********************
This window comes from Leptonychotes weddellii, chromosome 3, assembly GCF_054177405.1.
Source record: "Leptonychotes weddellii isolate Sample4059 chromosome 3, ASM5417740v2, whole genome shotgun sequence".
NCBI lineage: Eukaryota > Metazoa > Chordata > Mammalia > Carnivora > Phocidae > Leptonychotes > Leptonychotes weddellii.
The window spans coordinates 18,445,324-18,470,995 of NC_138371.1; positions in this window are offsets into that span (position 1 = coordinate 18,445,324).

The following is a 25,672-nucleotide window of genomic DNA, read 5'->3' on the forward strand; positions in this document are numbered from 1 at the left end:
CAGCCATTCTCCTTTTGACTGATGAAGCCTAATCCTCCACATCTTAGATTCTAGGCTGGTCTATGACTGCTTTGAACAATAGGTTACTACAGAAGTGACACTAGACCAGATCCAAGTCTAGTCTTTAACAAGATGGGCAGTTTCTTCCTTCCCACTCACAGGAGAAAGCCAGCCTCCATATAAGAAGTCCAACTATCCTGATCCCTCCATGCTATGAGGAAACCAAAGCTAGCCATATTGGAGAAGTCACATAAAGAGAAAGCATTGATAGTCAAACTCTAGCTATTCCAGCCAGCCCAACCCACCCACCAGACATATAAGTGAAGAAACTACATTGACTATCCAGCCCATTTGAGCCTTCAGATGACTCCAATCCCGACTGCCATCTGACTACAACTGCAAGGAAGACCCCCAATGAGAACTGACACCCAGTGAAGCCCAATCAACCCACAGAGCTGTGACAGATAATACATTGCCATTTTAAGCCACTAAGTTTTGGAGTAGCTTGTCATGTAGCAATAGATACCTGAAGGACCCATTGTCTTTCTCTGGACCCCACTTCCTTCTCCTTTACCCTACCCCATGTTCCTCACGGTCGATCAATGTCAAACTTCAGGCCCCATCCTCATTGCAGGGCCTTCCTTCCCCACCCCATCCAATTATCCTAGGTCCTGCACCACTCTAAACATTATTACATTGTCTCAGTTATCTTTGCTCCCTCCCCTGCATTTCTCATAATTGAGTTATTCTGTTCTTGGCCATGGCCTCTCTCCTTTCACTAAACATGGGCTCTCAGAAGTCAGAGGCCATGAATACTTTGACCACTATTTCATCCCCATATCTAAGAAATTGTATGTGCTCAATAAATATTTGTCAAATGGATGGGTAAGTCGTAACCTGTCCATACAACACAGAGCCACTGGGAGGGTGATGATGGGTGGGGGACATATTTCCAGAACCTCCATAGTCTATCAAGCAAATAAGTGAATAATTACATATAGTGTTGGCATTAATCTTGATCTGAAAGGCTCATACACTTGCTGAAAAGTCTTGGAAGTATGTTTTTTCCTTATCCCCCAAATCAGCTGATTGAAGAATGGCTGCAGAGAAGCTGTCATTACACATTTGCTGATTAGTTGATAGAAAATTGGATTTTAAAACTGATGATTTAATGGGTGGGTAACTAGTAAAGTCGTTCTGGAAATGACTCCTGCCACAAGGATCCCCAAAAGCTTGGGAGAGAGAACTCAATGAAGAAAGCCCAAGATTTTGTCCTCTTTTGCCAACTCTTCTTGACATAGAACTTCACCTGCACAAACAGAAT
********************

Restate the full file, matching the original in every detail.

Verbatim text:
This window comes from Leptonychotes weddellii, chromosome 3, assembly GCF_054177405.1.
Source record: "Leptonychotes weddellii isolate Sample4059 chromosome 3, ASM5417740v2, whole genome shotgun sequence".
NCBI lineage: Eukaryota > Metazoa > Chordata > Mammalia > Carnivora > Phocidae > Leptonychotes > Leptonychotes weddellii.
The window spans coordinates 18,445,324-18,470,995 of NC_138371.1; positions in this window are offsets into that span (position 1 = coordinate 18,445,324).

The following is a 25,672-nucleotide window of genomic DNA, read 5'->3' on the forward strand; positions in this document are numbered from 1 at the left end:
CAGCCATTCTCCTTTTGACTGATGAAGCCTAATCCTCCACATCTTAGATTCTAGGCTGGTCTATGACTGCTTTGAACAATAGGTTACTACAGAAGTGACACTAGACCAGATCCAAGTCTAGTCTTTAACAAGATGGGCAGTTTCTTCCTTCCCACTCACAGGAGAAAGCCAGCCTCCATATAAGAAGTCCAACTATCCTGATCCCTCCATGCTATGAGGAAACCAAAGCTAGCCATATTGGAGAAGTCACATAAAGAGAAAGCATTGATAGTCAAACTCTAGCTATTCCAGCCAGCCCAACCCACCCACCAGACATATAAGTGAAGAAACTACATTGACTATCCAGCCCATTTGAGCCTTCAGATGACTCCAATCCCGACTGCCATCTGACTACAACTGCAAGGAAGACCCCCAATGAGAACTGACACCCAGTGAAGCCCAATCAACCCACAGAGCTGTGACAGATAATACATTGCCATTTTAAGCCACTAAGTTTTGGAGTAGCTTGTCATGTAGCAATAGATACCTGAAGGACCCATTGTCTTTCTCTGGACCCCACTTCCTTCTCCTTTACCCTACCCCATGTTCCTCACGGTCGATCAATGTCAAACTTCAGGCCCCATCCTCATTGCAGGGCCTTCCTTCCCCACCCCATCCAATTATCCTAGGTCCTGCACCACTCTAAACATTATTACATTGTCTCAGTTATCTTTGCTCCCTCCCCTGCATTTCTCATAATTGAGTTATTCTGTTCTTGGCCATGGCCTCTCTCCTTTCACTAAACATGGGCTCTCAGAAGTCAGAGGCCATGAATACTTTGACCACTATTTCATCCCCATATCTAAGAAATTGTATGTGCTCAATAAATATTTGTCAAATGGATGGGTAAGTCGTAACCTGTCCATACAACACAGAGCCACTGGGAGGGTGATGATGGGTGGGGGACATATTTCCAGAACCTCCATAGTCTATCAAGCAAATAAGTGAATAATTACATATAGTGTTGGCATTAATCTTGATCTGAAAGGCTCATACACTTGCTGAAAAGTCTTGGAAGTATGTTTTTTCCTTATCCCCCAAATCAGCTGATTGAAGAATGGCTGCAGAGAAGCTGTCATTACACATTTGCTGATTAGTTGATAGAAAATTGGATTTTAAAACTGATGATTTAATGGGTGGGTAACTAGTAAAGTCGTTCTGGAAATGACTCCTGCCACAAGGATCCCCAAAAGCTTGGGAGAGAGAACTCAATGAAGAAAGCCCAAGATTTTGTCCTCTTTTGCCAACTCTTCTTGACATAGAACTTCACCTGCACAAACAGAAT